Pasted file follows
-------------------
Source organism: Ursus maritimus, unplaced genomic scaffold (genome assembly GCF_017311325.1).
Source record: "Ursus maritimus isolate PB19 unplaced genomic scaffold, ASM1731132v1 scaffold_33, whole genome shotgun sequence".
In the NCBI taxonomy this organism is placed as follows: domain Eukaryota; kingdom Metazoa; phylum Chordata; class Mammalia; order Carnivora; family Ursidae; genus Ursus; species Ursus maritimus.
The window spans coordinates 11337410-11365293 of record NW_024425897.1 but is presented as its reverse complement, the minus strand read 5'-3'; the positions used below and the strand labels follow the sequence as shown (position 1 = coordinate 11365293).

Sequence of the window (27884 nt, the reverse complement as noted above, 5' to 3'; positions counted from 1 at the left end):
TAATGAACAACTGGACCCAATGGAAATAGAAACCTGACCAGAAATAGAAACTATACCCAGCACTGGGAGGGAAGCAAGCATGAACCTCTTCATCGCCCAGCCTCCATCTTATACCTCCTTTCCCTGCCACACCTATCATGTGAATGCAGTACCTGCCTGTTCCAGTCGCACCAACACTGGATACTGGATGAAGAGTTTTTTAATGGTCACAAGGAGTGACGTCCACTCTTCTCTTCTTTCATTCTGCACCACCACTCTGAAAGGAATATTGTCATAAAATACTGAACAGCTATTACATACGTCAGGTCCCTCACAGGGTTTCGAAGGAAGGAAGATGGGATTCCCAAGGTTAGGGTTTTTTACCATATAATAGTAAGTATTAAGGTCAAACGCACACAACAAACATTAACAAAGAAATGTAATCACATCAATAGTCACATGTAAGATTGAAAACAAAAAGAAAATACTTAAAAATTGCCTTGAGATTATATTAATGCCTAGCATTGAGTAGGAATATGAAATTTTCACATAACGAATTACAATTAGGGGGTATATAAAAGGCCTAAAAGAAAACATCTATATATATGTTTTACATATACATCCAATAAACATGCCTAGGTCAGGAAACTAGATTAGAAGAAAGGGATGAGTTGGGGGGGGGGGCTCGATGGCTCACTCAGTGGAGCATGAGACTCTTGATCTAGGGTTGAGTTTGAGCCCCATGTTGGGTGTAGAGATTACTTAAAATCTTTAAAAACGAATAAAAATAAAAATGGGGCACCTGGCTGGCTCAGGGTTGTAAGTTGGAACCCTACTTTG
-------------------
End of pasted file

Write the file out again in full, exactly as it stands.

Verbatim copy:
Source organism: Ursus maritimus, unplaced genomic scaffold (genome assembly GCF_017311325.1).
Source record: "Ursus maritimus isolate PB19 unplaced genomic scaffold, ASM1731132v1 scaffold_33, whole genome shotgun sequence".
In the NCBI taxonomy this organism is placed as follows: domain Eukaryota; kingdom Metazoa; phylum Chordata; class Mammalia; order Carnivora; family Ursidae; genus Ursus; species Ursus maritimus.
The window spans coordinates 11337410-11365293 of record NW_024425897.1 but is presented as its reverse complement, the minus strand read 5'-3'; the positions used below and the strand labels follow the sequence as shown (position 1 = coordinate 11365293).

Sequence of the window (27884 nt, the reverse complement as noted above, 5' to 3'; positions counted from 1 at the left end):
TAATGAACAACTGGACCCAATGGAAATAGAAACCTGACCAGAAATAGAAACTATACCCAGCACTGGGAGGGAAGCAAGCATGAACCTCTTCATCGCCCAGCCTCCATCTTATACCTCCTTTCCCTGCCACACCTATCATGTGAATGCAGTACCTGCCTGTTCCAGTCGCACCAACACTGGATACTGGATGAAGAGTTTTTTAATGGTCACAAGGAGTGACGTCCACTCTTCTCTTCTTTCATTCTGCACCACCACTCTGAAAGGAATATTGTCATAAAATACTGAACAGCTATTACATACGTCAGGTCCCTCACAGGGTTTCGAAGGAAGGAAGATGGGATTCCCAAGGTTAGGGTTTTTTACCATATAATAGTAAGTATTAAGGTCAAACGCACACAACAAACATTAACAAAGAAATGTAATCACATCAATAGTCACATGTAAGATTGAAAACAAAAAGAAAATACTTAAAAATTGCCTTGAGATTATATTAATGCCTAGCATTGAGTAGGAATATGAAATTTTCACATAACGAATTACAATTAGGGGGTATATAAAAGGCCTAAAAGAAAACATCTATATATATGTTTTACATATACATCCAATAAACATGCCTAGGTCAGGAAACTAGATTAGAAGAAAGGGATGAGTTGGGGGGGGGGGCTCGATGGCTCACTCAGTGGAGCATGAGACTCTTGATCTAGGGTTGAGTTTGAGCCCCATGTTGGGTGTAGAGATTACTTAAAATCTTTAAAAACGAATAAAAATAAAAATGGGGCACCTGGCTGGCTCAGGGTTGTAAGTTGGAACCCTACTTTG